In Fig. 8.4, we show the results of stochastic simulations using the model (8.3) and (8.4). The computations are based on the numerical scheme (8.13) and (8.14) with the parameters given in Table 8.1 and \(\Delta t = 0.01\) ms. As initial conditions we have used x(0) = c 0 and y(0) = c 1 with both gates closed. From top to bottom, the transmembrane potential is given by V = 20, 0, − 20, and − 40 mV.

Fig. 8.4
figure 4

Calcium dynamics of the dyad x = x(t) and the JSR y = y(t) for four values of the transmembrane potential V

The associated calcium concentrations of the dyad given by x = x(t) are graphed in the left panels and the calcium concentrations of the JSR given by y = y(t) are graphed in the right panels. In all cases, we show the solution for a time interval ranging from 0 ms to 1000 ms. The calcium concentration clearly depends on the transmembrane potential and we observe in particular that there is no activity for \(V = -40\) mV, since the LCC is inactivated at that voltage.

In Fig. 8.5, we show a detailed view of the case of V = 0 mV. In the upper part of the graph we show the state of the RyR (upper) and the LCCs (lower). The CICR mechanism is illustrated in the first part of the graph: The LCC opens at t ≈ 5 ms, but the release is too short-lived to trigger an RyR opening and we therefore observe just a minor increase in the dyad calcium concentration given by x. Next time, at t ≈ 9 ms, there is a new opening and now the channel is open for a longer time; there is an increase in x leading to opening of the RyR channel and then the concentration increases dramatically.

Fig. 8.5
figure 5

A detailed view of the case of V = 0 mV taken from Fig. 8.4. In addition, we show the state of the RyR channel (upper panel) and the LCC (lower panel). The first spike at 5 ms in the LCC is very short and does not trigger an RyR release. The next one, at 9 ms, does trigger an RyR release

8.2 Invariant Region for the CICR Model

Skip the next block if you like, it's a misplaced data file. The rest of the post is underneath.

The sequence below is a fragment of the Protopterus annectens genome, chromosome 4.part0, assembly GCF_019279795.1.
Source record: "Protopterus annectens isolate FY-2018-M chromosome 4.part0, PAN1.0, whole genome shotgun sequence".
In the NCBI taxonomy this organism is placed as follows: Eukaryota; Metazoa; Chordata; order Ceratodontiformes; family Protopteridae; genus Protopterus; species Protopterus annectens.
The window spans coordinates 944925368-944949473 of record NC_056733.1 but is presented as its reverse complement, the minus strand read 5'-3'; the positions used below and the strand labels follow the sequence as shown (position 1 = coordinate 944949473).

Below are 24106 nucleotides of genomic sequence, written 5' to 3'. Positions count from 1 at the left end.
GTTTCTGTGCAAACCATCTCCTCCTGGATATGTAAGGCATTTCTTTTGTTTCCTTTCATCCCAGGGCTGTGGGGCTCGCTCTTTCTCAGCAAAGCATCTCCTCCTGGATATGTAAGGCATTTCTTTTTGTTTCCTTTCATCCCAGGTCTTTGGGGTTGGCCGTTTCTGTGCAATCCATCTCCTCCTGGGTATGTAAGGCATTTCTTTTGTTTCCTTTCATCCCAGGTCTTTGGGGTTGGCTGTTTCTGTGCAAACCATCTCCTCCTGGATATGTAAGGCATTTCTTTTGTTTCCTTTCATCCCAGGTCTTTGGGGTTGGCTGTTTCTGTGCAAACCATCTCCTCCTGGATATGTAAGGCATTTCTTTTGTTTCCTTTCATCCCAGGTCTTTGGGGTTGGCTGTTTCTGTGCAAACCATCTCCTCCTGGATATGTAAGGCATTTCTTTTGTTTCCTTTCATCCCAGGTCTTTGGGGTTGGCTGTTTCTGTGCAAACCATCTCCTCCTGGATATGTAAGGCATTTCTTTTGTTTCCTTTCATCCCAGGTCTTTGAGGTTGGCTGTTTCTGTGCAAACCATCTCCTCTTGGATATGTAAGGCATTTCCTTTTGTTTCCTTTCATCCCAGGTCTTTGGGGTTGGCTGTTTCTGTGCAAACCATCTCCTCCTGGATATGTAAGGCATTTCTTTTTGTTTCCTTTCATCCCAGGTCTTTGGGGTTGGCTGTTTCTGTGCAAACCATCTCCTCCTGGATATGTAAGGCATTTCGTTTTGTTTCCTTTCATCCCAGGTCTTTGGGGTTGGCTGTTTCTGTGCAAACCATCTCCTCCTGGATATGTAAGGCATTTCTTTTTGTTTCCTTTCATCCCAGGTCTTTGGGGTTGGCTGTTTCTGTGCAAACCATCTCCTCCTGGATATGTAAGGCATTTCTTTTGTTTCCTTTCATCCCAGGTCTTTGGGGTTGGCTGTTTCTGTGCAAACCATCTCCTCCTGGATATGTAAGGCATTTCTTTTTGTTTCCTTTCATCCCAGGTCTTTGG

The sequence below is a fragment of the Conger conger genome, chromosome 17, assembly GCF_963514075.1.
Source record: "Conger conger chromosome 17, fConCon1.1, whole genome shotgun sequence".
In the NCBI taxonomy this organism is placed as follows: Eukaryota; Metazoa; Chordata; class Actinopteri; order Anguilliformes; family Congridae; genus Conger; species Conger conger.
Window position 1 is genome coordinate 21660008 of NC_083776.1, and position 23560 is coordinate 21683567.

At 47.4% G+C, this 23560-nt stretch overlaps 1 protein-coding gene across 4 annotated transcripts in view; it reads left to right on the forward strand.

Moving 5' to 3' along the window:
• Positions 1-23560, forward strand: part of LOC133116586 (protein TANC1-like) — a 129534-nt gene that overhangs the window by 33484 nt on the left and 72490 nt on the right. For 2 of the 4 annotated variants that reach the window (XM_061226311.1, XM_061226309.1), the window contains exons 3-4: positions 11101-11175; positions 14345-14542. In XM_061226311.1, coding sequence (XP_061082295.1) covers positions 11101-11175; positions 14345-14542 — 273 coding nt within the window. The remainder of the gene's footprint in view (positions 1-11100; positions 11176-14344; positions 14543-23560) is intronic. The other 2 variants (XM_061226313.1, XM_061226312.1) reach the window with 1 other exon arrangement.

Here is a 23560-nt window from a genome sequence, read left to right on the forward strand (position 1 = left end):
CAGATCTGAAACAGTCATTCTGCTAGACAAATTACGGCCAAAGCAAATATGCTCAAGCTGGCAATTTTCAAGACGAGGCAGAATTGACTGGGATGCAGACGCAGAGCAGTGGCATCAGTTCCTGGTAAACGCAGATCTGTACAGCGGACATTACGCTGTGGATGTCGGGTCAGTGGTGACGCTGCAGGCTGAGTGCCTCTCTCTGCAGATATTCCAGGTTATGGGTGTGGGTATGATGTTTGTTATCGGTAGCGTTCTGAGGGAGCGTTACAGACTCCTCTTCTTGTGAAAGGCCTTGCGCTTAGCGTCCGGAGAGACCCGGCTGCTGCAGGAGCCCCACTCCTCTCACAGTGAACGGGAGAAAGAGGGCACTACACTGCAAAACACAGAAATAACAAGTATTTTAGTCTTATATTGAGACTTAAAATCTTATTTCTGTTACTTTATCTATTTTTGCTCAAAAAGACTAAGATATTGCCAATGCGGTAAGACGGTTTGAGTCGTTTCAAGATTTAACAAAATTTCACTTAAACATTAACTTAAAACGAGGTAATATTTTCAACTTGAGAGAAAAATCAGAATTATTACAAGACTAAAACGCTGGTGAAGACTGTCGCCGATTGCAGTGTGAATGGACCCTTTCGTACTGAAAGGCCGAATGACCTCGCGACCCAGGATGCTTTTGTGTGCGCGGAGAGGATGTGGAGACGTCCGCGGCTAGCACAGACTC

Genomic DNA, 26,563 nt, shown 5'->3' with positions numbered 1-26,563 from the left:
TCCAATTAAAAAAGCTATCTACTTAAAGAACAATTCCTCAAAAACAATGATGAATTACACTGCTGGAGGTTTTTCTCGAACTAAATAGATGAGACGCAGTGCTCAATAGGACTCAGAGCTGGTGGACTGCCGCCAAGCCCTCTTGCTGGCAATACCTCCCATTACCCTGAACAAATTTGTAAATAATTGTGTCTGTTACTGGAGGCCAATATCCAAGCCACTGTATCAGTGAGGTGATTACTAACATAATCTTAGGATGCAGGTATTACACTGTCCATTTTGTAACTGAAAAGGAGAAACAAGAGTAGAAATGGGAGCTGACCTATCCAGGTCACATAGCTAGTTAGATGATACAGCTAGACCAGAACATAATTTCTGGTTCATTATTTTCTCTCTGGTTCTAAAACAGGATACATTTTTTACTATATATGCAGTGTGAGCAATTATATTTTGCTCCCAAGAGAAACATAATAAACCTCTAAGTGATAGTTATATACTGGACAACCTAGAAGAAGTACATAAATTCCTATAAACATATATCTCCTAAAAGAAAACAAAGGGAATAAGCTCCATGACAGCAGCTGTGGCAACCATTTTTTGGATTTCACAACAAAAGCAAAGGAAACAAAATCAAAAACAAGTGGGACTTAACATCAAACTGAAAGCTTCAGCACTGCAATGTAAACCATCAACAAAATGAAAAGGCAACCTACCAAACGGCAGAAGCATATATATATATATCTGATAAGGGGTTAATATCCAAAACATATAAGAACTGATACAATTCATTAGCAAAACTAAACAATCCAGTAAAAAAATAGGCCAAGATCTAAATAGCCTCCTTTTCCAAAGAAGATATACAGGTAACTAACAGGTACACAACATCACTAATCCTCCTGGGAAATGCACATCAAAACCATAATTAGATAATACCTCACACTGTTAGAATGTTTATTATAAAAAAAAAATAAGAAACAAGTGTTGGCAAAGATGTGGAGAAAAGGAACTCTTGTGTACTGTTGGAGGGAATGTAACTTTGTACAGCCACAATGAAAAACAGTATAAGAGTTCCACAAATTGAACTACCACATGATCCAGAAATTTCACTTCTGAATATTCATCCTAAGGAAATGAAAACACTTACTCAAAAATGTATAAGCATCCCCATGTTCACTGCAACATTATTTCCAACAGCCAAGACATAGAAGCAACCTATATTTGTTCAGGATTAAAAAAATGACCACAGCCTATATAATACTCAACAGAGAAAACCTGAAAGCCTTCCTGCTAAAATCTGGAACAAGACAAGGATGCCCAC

We have seen in both the one- and two-dimensional models above that we can derive invariant regions for the stochastic models and that these regions define the computational domain for the probability density system. Our aim is now to derive an invariant region for the CICR model given by

$$\displaystyle\begin{array}{rcl} \bar{x}^{{\prime}} =\bar{\gamma } _{ r}v_{r}\left (\bar{y} -\bar{ x}\right ) + v_{d}\left (c_{0} -\bar{ x}\right ) -\bar{\gamma }_{l}J_{l},& &{}\end{array}$$
(8.15)
$$\displaystyle\begin{array}{rcl} \bar{y}^{{\prime}} =\bar{\gamma } _{ r}v_{r}\left (\bar{x} -\bar{ y}\right ) + v_{s}\left (c_{1} -\bar{ y}\right ).& &{}\end{array}$$
(8.16)

Here it is convenient to write the GHK flux in the form

$$\displaystyle{J_{l}(x) = a_{0}(x - x_{0}),}$$

where

$$\displaystyle{a_{0} = \frac{D} {L} \frac{1} {1 - e^{- \frac{V} {V_{0}} }} \frac{V } {V _{0}}}$$

and

$$\displaystyle{x_{0} = c_{e}e^{- \frac{V} {V_{0}} },}$$

so the system takes the form

$$\displaystyle\begin{array}{rcl} \bar{x}^{{\prime}} =\bar{\gamma } _{ r}v_{r}\left (\bar{y} -\bar{ x}\right ) + v_{d}\left (c_{0} -\bar{ x}\right ) +\bar{\gamma } _{l}a_{0}(x_{0} -\bar{ x}),& &{}\end{array}$$
(8.17)
$$\displaystyle\begin{array}{rcl} \bar{y}^{{\prime}} =\bar{\gamma } _{ r}v_{r}\left (\bar{x} -\bar{ y}\right ) + v_{s}\left (c_{1} -\bar{ y}\right ).& &{}\end{array}$$
(8.18)

8.2.1 A Numerical Scheme

Let us consider the numerical scheme (8.138.14),

$$\displaystyle\begin{array}{rcl} x_{n+1}& =& x_{n} + \Delta t\left (\gamma _{n}^{r}v_{ r}\left (y - x\right ) + v_{d}\left (c_{0} - x\right ) +\gamma _{ n}^{l}a_{ 0}(x_{0} - x)\right ),{}\end{array}$$
(8.19)
$$\displaystyle\begin{array}{rcl} y_{n+1}& =& y_{n} + \Delta t\left (\gamma _{n}^{r}v_{ r}\left (x - y\right ) + v_{s}\left (c_{1} - y\right )\right ).{}\end{array}$$
(8.20)

Here γ n r and γ n l simply denotes constants that take on the value zero or one and their values will be specified in order to study the dynamics of the system when the associated channels are open or closed. The numerical scheme can be written in the form

$$\displaystyle\begin{array}{rcl} x_{n+1} = F\left (x_{n},y_{n}\right ),& &{}\end{array}$$
(8.21)
$$\displaystyle\begin{array}{rcl} y_{n+1} = G\left (x_{n},y_{n}\right ),& &{}\end{array}$$
(8.22)

with

$$\displaystyle\begin{array}{rcl} F(x,y)& =& x + \Delta t\left (\gamma _{r}v_{r}\left (y - x\right ) + v_{d}\left (c_{0} - x\right ) +\gamma _{l}a_{0}(x_{0} - x)\right ), {}\\ G(x,y)& =& y + \Delta t\left (\gamma _{r}v_{r}\left (x - y\right ) + v_{s}\left (c_{1} - y\right )\right ). {}\\ \end{array}$$

Here we assume that

$$\displaystyle{ \Delta t\leqslant \min \left ( \frac{1} {v_{d} + a_{0} + v_{r}}, \frac{1} {v_{s} + v_{r}}\right ). }$$
(8.23)

Under this condition, we observe that

$$\displaystyle{\frac{\partial F} {\partial x} = 1 - \Delta t\left (v_{d} +\gamma _{l}a_{0} +\gamma _{r}v_{r}\right )\geqslant 0}$$

for any choice of γ l and γ r . We also have

$$\displaystyle{\frac{\partial F} {\partial y} = \Delta t\gamma _{r}v_{r}\geqslant 0.}$$

Similarly, we find that

$$\displaystyle{ \frac{\partial G} {\partial x} = \Delta t\gamma _{r}v_{r}\geqslant 0 }$$
(8.24)

and

$$\displaystyle{ \frac{\partial G} {\partial y} = 1 - \Delta t\left (v_{s} +\gamma _{r}v_{r}\right )\geqslant 0. }$$
(8.25)

Assume that

$$\displaystyle{ 0\leqslant x_{n},y_{n}\leqslant M, }$$
(8.26)

where

$$\displaystyle{M =\max \left (c_{1}, \frac{c_{0}v_{d} + a_{0}x_{0}} {a_{0} + v_{d}} \right ).}$$

Since